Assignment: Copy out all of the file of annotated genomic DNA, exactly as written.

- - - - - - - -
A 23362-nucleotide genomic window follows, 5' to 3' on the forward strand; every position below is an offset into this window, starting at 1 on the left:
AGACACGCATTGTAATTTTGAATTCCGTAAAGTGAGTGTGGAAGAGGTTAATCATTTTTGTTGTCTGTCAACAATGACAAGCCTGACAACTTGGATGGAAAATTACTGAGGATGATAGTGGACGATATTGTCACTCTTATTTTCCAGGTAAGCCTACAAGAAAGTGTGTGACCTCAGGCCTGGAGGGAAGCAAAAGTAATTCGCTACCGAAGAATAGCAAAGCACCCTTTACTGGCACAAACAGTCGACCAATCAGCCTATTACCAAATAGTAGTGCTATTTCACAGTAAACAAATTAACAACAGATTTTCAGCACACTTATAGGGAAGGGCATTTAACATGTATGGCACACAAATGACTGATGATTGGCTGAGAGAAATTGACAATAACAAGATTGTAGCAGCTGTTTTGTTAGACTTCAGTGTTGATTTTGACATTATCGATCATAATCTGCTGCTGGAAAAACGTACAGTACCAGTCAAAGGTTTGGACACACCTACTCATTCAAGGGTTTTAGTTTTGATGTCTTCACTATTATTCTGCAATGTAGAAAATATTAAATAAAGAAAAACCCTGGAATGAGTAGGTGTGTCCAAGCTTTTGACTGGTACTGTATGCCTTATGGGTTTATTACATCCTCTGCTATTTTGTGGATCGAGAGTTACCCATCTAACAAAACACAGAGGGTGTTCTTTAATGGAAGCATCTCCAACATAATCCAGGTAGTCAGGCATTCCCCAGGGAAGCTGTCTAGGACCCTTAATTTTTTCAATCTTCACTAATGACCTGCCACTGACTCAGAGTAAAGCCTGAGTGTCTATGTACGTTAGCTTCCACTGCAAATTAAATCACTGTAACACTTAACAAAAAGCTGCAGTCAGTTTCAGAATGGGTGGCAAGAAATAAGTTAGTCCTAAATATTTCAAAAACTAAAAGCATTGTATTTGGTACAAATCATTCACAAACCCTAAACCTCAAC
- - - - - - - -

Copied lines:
A 23362-nucleotide genomic window follows, 5' to 3' on the forward strand; every position below is an offset into this window, starting at 1 on the left:
AGACACGCATTGTAATTTTGAATTCCGTAAAGTGAGTGTGGAAGAGGTTAATCATTTTTGTTGTCTGTCAACAATGACAAGCCTGACAACTTGGATGGAAAATTACTGAGGATGATAGTGGACGATATTGTCACTCTTATTTTCCAGGTAAGCCTACAAGAAAGTGTGTGACCTCAGGCCTGGAGGGAAGCAAAAGTAATTCGCTACCGAAGAATAGCAAAGCACCCTTTACTGGCACAAACAGTCGACCAATCAGCCTATTACCAAATAGTAGTGCTATTTCACAGTAAACAAATTAACAACAGATTTTCAGCACACTTATAGGGAAGGGCATTTAACATGTATGGCACACAAATGACTGATGATTGGCTGAGAGAAATTGACAATAACAAGATTGTAGCAGCTGTTTTGTTAGACTTCAGTGTTGATTTTGACATTATCGATCATAATCTGCTGCTGGAAAAACGTACAGTACCAGTCAAAGGTTTGGACACACCTACTCATTCAAGGGTTTTAGTTTTGATGTCTTCACTATTATTCTGCAATGTAGAAAATATTAAATAAAGAAAAACCCTGGAATGAGTAGGTGTGTCCAAGCTTTTGACTGGTACTGTATGCCTTATGGGTTTATTACATCCTCTGCTATTTTGTGGATCGAGAGTTACCCATCTAACAAAACACAGAGGGTGTTCTTTAATGGAAGCATCTCCAACATAATCCAGGTAGTCAGGCATTCCCCAGGGAAGCTGTCTAGGACCCTTAATTTTTTCAATCTTCACTAATGACCTGCCACTGACTCAGAGTAAAGCCTGAGTGTCTATGTACGTTAGCTTCCACTGCAAATTAAATCACTGTAACACTTAACAAAAAGCTGCAGTCAGTTTCAGAATGGGTGGCAAGAAATAAGTTAGTCCTAAATATTTCAAAAACTAAAAGCATTGTATTTGGTACAAATCATTCACAAACCCTAAACCTCAAC